vocal warm ups - cartoon of kids singing

Vocal Warm Ups

Vocal warm ups and downs should be done by anyone who uses their voice for singing or as a professionally speaker. Warming up your voice before singing or speaking will help prevent vocal injury and keep your voice sounding pleasant.

I have known singers to start a gig with some easy numbers so that they can warm up their voices on the songs. This is not a good idea for the singer or the audience! Warm up your voice focusing on a balanced sound and you will feel great, your voice will feel amazing and you will last the night!

Why should I do a vocal warm up?

Think of yourself as a vocal athlete, no athlete would go for a race without warming up their muscles as the risk of getting an injury on cold muscles is high.
Muscles when warmed up are more responsive and thus more predictable, so what you expect to come out of your mouth will!

What are the best exercises for me to warm up my voice on?

The age old rule of “keep it simple” totally applies here. I always start my students on:
1) Descending slides
2) Sirens – over a 5th then octave
3) Slide up scale down
4) Descending triplets
Check the video out for examples of the above. If you do these correctly you will notice that your voice feels ready to sing.

How long should I warm up my voice for?

If you are a beginner you should warm up your voice for around 10 minutes but everyone is different. Learn to listen to your voice, remember that the aim of a good warm up is to get the voice ready to sing or speak, so your warm up should be long enough so that you feel just that. If you feel like you need longer than 10 minutes then do longer but don’t do so long that you don’t last the gig. Don’t forget to warm down at the end too!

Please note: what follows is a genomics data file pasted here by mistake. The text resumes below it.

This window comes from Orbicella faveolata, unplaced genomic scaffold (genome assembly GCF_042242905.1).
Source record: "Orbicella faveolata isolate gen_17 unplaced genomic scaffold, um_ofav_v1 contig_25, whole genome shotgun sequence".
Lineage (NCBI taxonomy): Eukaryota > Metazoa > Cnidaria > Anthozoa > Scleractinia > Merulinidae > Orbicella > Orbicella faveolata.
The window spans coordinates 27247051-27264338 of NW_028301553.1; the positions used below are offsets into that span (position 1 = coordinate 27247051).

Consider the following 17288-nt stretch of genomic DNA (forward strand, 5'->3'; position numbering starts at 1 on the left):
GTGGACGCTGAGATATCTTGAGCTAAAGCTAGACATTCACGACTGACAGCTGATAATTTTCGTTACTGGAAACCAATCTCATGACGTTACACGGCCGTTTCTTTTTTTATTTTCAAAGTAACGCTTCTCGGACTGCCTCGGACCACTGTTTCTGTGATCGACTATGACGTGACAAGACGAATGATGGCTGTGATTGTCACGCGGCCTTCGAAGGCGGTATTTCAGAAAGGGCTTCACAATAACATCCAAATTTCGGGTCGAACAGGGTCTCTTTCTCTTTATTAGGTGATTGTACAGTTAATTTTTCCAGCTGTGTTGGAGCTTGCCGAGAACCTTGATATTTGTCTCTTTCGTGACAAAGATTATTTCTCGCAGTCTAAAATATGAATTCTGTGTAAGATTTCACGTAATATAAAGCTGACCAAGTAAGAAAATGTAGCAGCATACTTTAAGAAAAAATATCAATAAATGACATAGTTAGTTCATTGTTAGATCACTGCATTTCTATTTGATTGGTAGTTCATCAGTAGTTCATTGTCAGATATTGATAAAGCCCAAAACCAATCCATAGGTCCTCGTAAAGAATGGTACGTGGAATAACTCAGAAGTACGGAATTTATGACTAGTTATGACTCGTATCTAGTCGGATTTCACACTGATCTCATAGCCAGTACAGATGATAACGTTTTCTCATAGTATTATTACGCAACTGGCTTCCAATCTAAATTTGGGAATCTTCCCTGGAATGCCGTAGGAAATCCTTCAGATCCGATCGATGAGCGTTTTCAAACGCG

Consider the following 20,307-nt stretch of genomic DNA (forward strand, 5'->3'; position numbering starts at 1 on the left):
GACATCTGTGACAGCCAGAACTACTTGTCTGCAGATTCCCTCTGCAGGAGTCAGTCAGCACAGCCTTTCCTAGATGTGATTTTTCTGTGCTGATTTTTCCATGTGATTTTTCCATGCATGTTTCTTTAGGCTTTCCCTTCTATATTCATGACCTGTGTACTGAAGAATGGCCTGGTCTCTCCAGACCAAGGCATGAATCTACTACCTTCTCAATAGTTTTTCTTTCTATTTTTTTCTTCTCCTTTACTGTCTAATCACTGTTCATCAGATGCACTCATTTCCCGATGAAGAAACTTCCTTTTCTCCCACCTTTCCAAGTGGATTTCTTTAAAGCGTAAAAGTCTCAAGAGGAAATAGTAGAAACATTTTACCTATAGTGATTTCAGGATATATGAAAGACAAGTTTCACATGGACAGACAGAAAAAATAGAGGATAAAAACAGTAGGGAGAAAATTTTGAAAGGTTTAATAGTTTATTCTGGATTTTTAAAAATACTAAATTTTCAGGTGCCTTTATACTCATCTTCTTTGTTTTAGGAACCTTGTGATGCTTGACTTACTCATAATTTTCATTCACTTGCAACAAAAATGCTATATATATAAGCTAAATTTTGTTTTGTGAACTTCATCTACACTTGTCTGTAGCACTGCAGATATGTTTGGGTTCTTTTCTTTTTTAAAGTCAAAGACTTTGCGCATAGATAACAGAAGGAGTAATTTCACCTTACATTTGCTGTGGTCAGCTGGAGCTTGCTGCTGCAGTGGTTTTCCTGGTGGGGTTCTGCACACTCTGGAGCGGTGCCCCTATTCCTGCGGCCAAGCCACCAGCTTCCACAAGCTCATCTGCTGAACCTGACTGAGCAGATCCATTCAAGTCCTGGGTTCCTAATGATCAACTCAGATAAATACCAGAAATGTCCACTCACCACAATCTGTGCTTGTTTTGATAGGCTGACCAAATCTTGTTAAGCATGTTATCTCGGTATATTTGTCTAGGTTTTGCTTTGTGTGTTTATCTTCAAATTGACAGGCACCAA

What are the best sounds to warm up and down my voice?

Semi-occluded vocal tract exercises! Sorry about the fancy words there, basically anything that takes some weight of the vocal folds. These sounds also have the added bonus of balancing the breath support beautifully with the vocal folds. Some examples are below:

1) Lip trill
2) Tongue trill
3) MM hum
4) N Hum
5) NG hum

These are the top 5 but there are others. I would suggest that you learn all of them as I believe that variation will keep your vocal muscles on their feet and encourage improved flexibility and strength, leading to a better all-round voice.

Here is another video where I use the Lip trill, to warm up the voice, without scales 🙂

So there you have it, you now know why you should warm up your voice. If you watch and work along with me on the video, then you will know how to warm up your voice as well.

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